Knife-throwing, back-flipping Pippin lands in Wilmington

 Actor Naysh Fox had to  learn how to throw a knife, backflip off someone's shoulders and free-fall down a flight of stairs for his starring role in Pippin. (photo courtesy Pippin national tour)

Actor Naysh Fox had to learn how to throw a knife, backflip off someone's shoulders and free-fall down a flight of stairs for his starring role in Pippin. (photo courtesy Pippin national tour)

The Broadway classic Pippin, which opens in Wilmington tonight, offered physical challenges for its lead actor.


The musical “Pippin” tells the story of a young prince who returns home with a newly minted university degree and not a clue about what to do with the rest of his life.

That’s a challenge actor Naysh Fox never had to overcome. Fox always knew exactly what he wanted to do and tonight he’ll open in the title role of 2013’s Tony Award-winning revival of the musical at The Playhouse on Rodney Square in Wilmington.

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“I remember watching the movie ‘Hearts in Atlantis’ with Anthony Hopkins when I was six years old and telling my mom, ‘I want to do that. I want to act,” said the 26-year-old Rhode Island native. “I guess I knew from that moment on.”

But it was musical theatre that became his calling. Fox—a trifecta of talent– studied dance at Rhode Island College and Jacobs Pillow in Massachusetts, acting at the Atlantic Conservatory in New York City and voice with Metropolitan Opera tenor Eduardo Valdes.

“My favorite part of musical theatre is the incorporation of the singing with the acting and the storytelling that can be translated throughout our country,” he said by phone from Binghamton, N.Y. “I love the storytelling part of it.”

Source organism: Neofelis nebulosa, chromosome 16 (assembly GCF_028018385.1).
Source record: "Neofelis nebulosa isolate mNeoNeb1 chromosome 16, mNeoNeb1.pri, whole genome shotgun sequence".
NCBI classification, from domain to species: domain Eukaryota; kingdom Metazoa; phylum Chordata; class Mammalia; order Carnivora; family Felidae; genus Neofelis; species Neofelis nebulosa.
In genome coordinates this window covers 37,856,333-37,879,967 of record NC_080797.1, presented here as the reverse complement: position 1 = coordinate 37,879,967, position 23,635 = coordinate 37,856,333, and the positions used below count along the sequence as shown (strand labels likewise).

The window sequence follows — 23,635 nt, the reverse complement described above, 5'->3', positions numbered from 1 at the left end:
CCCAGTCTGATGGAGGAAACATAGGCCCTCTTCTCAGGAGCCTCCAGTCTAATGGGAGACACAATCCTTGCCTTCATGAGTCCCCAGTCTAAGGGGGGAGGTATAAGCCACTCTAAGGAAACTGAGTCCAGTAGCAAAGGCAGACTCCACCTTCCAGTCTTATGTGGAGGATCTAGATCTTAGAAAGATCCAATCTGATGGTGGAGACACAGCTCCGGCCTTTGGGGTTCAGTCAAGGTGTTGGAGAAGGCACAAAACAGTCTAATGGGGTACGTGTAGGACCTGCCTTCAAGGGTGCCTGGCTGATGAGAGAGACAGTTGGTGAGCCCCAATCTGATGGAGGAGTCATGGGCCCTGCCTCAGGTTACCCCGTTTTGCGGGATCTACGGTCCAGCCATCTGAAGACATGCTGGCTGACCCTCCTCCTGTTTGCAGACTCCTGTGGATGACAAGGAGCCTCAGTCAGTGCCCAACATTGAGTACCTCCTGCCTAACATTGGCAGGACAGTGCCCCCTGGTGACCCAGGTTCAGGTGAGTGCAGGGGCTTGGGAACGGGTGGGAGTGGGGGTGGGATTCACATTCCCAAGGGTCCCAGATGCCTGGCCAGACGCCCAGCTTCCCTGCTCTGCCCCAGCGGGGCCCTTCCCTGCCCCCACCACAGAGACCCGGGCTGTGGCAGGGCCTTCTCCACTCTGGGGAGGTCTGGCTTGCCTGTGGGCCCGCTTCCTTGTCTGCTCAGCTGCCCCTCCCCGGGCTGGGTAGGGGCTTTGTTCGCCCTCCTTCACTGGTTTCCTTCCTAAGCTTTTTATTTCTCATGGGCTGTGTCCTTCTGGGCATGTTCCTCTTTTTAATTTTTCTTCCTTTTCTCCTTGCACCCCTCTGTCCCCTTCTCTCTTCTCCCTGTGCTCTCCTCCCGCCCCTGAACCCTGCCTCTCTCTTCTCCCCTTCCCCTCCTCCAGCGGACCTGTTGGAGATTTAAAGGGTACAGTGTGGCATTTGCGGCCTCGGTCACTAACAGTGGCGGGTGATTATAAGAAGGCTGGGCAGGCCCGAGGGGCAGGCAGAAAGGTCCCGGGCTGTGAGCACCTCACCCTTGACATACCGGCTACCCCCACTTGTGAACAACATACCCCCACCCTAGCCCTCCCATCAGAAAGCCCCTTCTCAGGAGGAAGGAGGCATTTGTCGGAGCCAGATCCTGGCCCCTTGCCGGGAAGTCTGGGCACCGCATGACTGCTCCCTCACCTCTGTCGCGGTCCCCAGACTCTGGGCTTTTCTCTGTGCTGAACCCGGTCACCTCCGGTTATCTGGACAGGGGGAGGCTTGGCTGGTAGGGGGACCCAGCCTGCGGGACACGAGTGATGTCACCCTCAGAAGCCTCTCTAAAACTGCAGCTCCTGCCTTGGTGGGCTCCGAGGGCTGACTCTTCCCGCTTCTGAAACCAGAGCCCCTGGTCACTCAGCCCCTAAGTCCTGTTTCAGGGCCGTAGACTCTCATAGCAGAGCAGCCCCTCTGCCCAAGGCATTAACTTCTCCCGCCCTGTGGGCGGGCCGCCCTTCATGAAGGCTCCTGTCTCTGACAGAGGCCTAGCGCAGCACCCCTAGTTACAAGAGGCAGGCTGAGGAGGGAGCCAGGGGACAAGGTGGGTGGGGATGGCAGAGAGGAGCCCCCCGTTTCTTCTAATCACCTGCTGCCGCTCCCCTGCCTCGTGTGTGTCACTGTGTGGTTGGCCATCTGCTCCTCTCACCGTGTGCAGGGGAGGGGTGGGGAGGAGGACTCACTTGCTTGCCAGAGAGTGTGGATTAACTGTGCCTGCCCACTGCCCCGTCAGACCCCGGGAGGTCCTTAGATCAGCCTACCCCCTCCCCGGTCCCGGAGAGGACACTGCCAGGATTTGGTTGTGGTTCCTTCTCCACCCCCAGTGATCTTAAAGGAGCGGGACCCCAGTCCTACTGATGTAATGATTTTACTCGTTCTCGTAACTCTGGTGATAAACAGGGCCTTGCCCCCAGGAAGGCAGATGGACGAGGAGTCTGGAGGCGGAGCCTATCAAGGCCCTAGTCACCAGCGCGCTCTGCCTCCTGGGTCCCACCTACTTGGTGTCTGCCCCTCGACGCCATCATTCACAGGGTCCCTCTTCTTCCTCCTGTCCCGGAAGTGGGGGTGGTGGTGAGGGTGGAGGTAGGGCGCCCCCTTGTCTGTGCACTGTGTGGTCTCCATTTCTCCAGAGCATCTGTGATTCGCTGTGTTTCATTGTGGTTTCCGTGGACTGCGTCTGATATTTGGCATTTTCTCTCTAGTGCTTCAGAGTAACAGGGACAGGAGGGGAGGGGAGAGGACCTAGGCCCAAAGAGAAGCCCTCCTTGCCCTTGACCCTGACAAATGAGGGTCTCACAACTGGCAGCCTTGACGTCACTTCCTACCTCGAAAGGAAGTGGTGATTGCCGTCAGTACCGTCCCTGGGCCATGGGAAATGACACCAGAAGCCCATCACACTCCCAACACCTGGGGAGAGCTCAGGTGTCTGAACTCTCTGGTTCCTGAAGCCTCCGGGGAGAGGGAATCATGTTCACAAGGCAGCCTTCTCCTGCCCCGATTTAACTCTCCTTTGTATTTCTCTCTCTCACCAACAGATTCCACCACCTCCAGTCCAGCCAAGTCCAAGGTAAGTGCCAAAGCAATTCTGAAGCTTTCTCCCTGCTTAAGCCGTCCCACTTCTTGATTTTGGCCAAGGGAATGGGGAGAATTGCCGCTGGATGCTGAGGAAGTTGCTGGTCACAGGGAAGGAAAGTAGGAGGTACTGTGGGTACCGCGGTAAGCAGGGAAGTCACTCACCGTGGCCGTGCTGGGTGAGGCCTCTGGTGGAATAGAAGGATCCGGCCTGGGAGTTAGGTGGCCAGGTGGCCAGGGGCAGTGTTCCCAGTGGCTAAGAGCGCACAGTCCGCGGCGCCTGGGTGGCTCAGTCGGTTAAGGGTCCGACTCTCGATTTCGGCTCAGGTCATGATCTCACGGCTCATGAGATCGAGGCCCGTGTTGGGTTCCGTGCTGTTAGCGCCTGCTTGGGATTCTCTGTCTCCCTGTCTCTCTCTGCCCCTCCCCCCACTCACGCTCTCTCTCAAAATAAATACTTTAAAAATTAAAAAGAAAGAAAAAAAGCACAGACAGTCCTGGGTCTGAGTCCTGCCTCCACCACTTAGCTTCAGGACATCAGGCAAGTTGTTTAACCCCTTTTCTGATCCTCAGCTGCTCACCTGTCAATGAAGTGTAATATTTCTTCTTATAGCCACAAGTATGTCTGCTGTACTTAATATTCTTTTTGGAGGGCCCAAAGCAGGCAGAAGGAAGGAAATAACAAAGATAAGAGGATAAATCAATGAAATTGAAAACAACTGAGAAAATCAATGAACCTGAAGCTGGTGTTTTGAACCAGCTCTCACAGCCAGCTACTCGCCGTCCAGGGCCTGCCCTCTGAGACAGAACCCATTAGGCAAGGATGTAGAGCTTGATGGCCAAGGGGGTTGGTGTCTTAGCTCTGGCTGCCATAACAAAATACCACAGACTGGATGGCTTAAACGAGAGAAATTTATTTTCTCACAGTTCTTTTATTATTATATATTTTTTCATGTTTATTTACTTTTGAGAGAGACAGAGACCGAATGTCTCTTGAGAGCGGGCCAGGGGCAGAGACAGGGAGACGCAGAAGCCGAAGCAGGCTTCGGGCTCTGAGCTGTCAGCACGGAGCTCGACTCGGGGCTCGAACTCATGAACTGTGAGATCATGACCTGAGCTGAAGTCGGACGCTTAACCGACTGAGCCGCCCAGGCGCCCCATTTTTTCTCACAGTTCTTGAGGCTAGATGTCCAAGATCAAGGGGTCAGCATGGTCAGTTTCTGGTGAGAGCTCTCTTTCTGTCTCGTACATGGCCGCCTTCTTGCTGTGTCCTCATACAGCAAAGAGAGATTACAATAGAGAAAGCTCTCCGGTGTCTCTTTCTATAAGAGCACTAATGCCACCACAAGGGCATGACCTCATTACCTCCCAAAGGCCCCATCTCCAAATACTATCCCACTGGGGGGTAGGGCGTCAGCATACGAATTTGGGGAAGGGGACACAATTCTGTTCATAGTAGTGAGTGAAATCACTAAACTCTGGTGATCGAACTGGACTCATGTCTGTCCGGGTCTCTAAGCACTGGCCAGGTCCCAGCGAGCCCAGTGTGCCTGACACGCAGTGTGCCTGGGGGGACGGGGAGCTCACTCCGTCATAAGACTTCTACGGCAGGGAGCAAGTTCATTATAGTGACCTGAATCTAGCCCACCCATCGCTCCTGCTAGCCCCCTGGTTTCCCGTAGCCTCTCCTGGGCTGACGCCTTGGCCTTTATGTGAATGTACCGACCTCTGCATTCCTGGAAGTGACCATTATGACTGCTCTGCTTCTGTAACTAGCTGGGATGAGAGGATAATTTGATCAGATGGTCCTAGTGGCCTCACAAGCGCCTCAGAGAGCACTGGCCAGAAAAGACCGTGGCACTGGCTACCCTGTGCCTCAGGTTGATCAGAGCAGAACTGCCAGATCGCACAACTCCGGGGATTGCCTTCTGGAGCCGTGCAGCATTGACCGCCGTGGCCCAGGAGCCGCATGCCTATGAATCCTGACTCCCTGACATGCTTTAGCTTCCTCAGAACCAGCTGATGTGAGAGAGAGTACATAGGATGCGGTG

Fox’s resume includes an impressive array of roles in regional productions of “West Side Story,” “Legally Blonde,” “The Wizard of Oz,” “Footloose” and “London Rocks.” But his favorite role is Pippin, the oldest son of King Charlemagne who goes on a mission to find his life’s purpose.

“‘Pippin’ is an everyman’s story,” said Fox who played the role in a college production. “He comes home seeking guidance and on his journey he tries war, he tries politics and at the end he’s supposed to do this grand finale but discovers that what he finds fulfilling is being selfless and in love with a woman and her son which I think is beautiful.”

This incarnation of the 1970s original is not a mere musical but a spectacle. Wrapped in a circus theme and punctuated by death-defying acrobatics and dazzling illusions and stunts, this revival vaults composer Stephen Schwartz (“Godspell” “Wicked”) and late choreographer Bob Fosse into the 21st century consciousness.

It also forced Fox to acquire a set of skills that went way beyond his comfort zone, including learning how to throw a knife, backflip off someone’s shoulders and free-fall down a flight of stairs.

“It was definitely a little scary,” he said. “But the circus people and the acrobats are super-human. They’re so intelligent and they’re masters of their bodies and the way they work with one another and openly give their trust is amazing.”

Fox believes the play offers an important take-home message for the audience. “I want people to realize that like in the show there are no wrong endings, just different choices,” he said. “If you can go to bed happy with what you’ve decided and what you’re doing, that’s the best feeling of all.”

IF YOU GO:What: PIPPINWhen: March 7-12, 2017Times: Tuesday-Thursday evening performances at 7:30pmFriday & Saturday evening performances at 8:00pmWednesday, Saturday & Sunday matinees at 2pmPrice: $40-$85Discounts available for seniors and groups of 10 or more and children ages 12 and under.Box Office: The Playhouse on Rodney Square1007 N. Market StreetWilmington, DEPhone: 302.888.0200Website:

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